I often find myself looking back over the years and exploring my growth as a writer. As I look back over the years, I find myself fixating on my very first published book and the journey that lead me there. I think about the hours of nit-picking and adjusting. I think about baring my soul too reviewers and publishers. I think about the heartache and frustration of dealing with editors. I think about the unmitigated bliss that came with finally holding my book in my hands and proudly proclaiming myself to be a published author.
…but then I look back further.
My pathway to my published works began far before the editors, the publishers, and the reviews. I look back to when I first began aggressively writing about anything, everything, and anyone I could think of. I was in high school, and along with my friends, had established a small underground print publication known as DCR (Dumb Circus Rejects). The fire that I felt for the work we did was white-hot, and alongside some of my closest friends, we were able to unlock knew venues of pure expression in a way that many adults still fail to find. My drive to learn, explore, and write truly came alive during those times.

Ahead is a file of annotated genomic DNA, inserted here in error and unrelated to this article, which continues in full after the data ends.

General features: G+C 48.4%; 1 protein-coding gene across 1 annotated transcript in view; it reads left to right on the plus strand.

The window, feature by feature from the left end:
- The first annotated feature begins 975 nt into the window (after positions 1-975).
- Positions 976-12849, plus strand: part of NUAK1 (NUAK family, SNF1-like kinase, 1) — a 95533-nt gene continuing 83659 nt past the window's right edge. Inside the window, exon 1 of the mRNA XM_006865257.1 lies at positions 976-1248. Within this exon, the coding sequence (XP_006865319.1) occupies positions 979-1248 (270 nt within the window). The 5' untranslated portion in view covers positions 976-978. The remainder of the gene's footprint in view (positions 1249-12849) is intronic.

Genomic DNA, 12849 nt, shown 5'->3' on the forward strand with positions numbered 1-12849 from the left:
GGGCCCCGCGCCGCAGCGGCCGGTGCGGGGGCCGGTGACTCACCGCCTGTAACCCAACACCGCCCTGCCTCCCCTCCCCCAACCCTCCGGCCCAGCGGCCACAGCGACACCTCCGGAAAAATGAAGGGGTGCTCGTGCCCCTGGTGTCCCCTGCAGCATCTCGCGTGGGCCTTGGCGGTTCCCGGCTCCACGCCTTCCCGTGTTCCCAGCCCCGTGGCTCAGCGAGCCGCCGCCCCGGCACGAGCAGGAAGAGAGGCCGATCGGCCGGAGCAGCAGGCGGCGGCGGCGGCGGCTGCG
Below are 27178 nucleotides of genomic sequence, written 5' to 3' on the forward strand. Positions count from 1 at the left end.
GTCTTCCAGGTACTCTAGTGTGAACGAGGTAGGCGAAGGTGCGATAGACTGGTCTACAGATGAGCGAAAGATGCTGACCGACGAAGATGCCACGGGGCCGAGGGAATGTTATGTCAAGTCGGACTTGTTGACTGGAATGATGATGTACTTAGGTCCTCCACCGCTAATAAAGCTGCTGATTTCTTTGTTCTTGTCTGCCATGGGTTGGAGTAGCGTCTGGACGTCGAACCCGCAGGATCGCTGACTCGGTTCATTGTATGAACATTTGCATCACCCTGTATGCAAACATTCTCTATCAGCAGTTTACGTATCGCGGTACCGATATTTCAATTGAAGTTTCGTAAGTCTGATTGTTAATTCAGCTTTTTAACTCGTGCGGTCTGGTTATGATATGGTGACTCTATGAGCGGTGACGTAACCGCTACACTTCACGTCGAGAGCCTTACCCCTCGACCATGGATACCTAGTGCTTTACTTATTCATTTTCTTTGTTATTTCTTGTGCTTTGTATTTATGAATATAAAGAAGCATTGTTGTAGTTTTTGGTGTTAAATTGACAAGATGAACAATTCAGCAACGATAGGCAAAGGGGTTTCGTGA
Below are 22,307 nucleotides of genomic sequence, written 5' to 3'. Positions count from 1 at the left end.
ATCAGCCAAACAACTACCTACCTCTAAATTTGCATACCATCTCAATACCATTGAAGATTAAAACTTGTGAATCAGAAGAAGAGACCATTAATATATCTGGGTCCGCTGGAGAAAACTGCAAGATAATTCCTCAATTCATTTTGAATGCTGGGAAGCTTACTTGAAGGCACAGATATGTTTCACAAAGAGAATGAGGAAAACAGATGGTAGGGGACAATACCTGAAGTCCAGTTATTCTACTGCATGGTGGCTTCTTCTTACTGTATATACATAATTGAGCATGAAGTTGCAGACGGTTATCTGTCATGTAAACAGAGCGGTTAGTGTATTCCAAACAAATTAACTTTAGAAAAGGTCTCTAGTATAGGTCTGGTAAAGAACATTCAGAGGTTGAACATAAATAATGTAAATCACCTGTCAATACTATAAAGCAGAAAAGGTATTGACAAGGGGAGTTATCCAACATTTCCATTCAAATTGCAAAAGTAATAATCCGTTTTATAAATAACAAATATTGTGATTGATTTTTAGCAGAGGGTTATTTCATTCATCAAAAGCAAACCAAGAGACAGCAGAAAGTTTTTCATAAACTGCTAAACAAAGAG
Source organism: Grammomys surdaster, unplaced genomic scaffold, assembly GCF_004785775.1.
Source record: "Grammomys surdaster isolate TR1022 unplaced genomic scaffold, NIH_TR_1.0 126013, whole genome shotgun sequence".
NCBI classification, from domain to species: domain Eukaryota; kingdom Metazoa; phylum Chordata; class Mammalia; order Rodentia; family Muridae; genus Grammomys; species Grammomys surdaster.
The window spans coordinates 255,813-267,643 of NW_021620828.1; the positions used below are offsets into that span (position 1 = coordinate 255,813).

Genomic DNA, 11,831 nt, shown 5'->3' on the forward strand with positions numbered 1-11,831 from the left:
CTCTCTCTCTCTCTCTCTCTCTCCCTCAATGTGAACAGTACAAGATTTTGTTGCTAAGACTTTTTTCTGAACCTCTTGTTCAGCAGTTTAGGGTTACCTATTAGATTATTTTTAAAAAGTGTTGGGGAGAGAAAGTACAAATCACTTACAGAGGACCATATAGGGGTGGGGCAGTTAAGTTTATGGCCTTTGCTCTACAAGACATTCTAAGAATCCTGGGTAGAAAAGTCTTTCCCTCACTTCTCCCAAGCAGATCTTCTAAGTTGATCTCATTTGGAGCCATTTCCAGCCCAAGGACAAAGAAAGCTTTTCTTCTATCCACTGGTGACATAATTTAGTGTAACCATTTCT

…but, that also wasn’t where it all started.
When I really look back, my pathway to writing started in elementary school. The very first piece I ever wrote was a story about my father’s tooth. In this tale, I explored the way he lost his tooth after eating too much candy. I found myself thrilled with the challenge of describing his tooth, his experience, and creating fantastic descriptions of the entire debacle. As a young child, I saw the magical puzzle that storytelling can be, and I was drawn into the game from that moment out.
As I work on my next novel, I find it important to reflect back on my humble beginnings – because from snarky high school underground newsletters, to sugary sweet tales of dental disasters, to well-reviewed and critically acclaimed published works – my passion for writing has been with me for my entire life and I celebrate every stage of the journey.